Civil War  |  Biography

Nathaniel Banks

Portrait of Nathaniel Banks
TitleMajor General
War & AffiliationCivil War / Union
Date of Birth - DeathJanuary 30, 1816 – September 1, 1894

Nathaniel Banks, a lifelong politician and former governor of Massachusetts, was appointed as one of the first major generals of the volunteers by President Abraham Lincoln.

During the 1862 Peninsula Campaign, the two divisions under the command of Banks were assigned the task of preventing Confederate commander, Gen. Thomas “Stonewall” Jackson, from reinforcing the defenses of Richmond, Virginia. Banks and his men were unsuccessful; on May 25th, 1862, Banks lost the battle of First Winchester in Winchester, Virginia, to Jackson. On August 9th, Banks met Jackson and his men for a second time in the Shenandoah Valley at the Battle of Cedar Mountain; an indecisive winner to this battle led both sides to claim victory, with no real outcome. 

In December 1862 Banks traveled to New Orleans, Louisiana, to command the Department of the Gulf. From New Orleans, Banks traveled up the Mississippi, and on May 27, 1863, he initiated an assault on one of the last Confederate citadels along the Mississippi River, Port Hudson, Louisiana. Part of his forces consisted of the 1st (later 73rd United States Colored Troops) and 3rd Louisiana Native Guard (later the 75th United States Colored Troops), some of the first Black units to enlist to fight for the United States. After an unsuccessful first attempt to capture the stronghold, the Federals renewed their attacks on June 14th, 1863. This, too, ended unsuccessfully. The initial attacks had now morphed into a siege. On July 9th, 1863 the Confederate forces surrendered having run out of supplies and receiving word that Vicksburg had also surrendered.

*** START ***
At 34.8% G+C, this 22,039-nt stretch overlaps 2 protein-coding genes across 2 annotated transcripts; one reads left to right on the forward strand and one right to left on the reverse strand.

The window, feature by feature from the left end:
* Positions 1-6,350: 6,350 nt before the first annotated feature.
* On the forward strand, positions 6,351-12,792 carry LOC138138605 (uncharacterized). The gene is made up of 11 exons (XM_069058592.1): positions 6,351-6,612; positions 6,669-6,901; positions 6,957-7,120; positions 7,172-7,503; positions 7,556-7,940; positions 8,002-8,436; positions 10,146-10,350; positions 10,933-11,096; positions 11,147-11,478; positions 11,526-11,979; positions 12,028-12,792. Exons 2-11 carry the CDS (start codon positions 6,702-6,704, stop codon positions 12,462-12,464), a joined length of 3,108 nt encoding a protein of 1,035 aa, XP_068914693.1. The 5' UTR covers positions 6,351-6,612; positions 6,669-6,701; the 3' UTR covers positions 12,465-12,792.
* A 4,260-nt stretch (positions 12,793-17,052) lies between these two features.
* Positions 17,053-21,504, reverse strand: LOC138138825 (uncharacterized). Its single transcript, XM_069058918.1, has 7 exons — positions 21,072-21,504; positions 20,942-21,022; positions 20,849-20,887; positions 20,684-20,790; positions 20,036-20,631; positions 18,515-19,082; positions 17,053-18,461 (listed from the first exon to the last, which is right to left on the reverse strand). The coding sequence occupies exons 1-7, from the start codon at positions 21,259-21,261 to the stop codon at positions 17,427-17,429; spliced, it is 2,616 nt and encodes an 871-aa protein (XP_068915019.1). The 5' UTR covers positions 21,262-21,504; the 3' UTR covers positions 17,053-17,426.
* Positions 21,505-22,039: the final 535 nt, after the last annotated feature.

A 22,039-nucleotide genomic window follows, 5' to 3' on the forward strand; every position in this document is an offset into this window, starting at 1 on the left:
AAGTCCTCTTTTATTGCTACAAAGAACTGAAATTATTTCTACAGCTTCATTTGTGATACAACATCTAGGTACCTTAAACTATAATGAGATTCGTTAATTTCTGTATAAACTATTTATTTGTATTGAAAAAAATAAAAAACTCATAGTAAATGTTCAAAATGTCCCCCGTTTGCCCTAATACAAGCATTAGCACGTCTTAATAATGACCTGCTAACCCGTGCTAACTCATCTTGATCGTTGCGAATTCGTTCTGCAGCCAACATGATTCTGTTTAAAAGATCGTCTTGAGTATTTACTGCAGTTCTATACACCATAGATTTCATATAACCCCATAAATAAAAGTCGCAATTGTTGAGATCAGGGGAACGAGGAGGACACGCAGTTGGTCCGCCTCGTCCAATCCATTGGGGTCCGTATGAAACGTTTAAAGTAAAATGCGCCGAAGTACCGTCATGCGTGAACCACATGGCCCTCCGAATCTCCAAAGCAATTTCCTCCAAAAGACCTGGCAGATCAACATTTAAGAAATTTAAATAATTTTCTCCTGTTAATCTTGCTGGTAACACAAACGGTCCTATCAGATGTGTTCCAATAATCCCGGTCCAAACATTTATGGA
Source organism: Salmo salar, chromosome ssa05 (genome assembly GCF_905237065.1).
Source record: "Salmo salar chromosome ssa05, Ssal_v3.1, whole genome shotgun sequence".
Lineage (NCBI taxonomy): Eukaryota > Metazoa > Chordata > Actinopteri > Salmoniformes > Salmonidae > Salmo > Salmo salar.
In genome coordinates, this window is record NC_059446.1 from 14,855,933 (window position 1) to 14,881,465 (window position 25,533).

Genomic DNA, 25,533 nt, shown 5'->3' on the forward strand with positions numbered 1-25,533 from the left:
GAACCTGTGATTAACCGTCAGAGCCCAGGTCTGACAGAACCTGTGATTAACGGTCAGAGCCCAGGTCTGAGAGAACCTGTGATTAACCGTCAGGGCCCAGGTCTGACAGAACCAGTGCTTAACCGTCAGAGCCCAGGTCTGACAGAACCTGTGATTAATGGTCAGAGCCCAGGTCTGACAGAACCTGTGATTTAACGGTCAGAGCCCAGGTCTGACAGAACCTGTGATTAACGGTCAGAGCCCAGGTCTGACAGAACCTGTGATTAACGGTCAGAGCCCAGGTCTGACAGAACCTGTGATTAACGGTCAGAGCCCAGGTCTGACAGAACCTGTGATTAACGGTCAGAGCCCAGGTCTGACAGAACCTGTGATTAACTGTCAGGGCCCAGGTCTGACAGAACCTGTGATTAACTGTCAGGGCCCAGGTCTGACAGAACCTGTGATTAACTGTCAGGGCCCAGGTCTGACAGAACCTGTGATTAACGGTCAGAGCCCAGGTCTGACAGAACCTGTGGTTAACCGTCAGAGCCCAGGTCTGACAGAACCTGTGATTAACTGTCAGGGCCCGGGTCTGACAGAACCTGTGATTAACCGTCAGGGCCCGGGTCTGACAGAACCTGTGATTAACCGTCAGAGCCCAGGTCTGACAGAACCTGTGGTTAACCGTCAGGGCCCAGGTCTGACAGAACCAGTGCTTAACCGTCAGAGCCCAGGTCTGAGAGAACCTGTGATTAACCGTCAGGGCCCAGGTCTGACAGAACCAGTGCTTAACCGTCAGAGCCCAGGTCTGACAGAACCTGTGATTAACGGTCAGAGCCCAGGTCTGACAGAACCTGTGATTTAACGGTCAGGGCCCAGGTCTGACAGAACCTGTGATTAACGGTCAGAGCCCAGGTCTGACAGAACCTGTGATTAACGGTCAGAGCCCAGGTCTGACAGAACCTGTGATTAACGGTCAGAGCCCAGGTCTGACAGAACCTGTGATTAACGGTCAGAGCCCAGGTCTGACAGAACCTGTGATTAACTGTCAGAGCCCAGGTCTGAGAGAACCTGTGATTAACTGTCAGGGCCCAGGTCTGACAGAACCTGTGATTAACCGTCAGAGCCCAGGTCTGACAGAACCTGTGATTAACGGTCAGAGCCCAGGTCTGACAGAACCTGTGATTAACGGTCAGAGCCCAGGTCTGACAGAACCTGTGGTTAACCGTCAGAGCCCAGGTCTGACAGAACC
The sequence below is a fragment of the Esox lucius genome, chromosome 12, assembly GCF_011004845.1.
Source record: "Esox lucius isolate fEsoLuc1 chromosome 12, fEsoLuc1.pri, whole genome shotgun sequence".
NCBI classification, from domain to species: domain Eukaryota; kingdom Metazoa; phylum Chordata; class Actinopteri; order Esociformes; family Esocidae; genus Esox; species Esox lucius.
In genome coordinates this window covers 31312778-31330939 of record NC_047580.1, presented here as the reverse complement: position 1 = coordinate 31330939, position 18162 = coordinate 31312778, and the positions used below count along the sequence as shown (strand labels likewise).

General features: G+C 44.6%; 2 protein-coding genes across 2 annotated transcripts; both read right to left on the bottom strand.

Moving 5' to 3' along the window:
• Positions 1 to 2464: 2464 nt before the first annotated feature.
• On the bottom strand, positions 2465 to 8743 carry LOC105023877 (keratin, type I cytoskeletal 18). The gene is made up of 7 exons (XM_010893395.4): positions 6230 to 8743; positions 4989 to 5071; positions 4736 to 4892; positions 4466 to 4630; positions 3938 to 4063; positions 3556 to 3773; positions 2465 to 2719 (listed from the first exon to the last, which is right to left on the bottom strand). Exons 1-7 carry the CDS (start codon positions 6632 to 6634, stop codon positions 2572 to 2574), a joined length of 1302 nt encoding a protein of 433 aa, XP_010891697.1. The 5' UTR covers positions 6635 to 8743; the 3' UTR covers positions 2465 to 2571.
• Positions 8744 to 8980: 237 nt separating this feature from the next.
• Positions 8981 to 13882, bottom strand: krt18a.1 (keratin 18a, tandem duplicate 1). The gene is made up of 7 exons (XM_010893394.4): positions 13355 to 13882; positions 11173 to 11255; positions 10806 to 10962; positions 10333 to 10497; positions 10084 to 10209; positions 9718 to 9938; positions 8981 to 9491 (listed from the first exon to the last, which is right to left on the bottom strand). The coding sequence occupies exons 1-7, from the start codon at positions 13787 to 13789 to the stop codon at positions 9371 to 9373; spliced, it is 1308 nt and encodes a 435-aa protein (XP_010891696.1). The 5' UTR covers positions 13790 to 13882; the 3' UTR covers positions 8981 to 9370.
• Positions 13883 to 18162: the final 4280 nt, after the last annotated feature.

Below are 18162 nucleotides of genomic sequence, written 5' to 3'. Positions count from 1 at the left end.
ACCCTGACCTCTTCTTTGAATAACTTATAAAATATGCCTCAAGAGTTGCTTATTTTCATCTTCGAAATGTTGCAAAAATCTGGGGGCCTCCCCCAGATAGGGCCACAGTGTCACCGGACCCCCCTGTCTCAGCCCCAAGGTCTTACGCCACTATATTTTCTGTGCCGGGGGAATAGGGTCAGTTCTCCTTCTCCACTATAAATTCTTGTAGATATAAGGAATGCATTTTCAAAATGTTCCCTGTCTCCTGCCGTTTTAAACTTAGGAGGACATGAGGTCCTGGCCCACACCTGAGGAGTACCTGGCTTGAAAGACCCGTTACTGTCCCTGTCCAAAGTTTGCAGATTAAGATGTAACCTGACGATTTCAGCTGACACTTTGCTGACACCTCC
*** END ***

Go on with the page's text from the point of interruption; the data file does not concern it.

During the Red River Campaign of 1864 Banks was ordered to capture Mobile, Alabama. However, Banks never made it to Mobile, following a loss at the Battle of Mansfield, in De Soto Parish, Louisiana Banks and his men were forced to retreat. Arriving in Alexandria, Louisiana, Banks’ army attempted to continue their retreat aboard Adm. David Dixon Porter’s fleet. With water levels low in the channel the men were forced to build dams under heavy fire. In two days the dams were completed raising the water level high enough to continue the retreat. With the Confederates holding the Red River until after General Robert E. Lee’s surrender in 1865, the Red River Campaign was considered a failure.

Following the Red River Campaign, Banks was removed from command and sent back to Washington, DC on leave for the remainder of the war.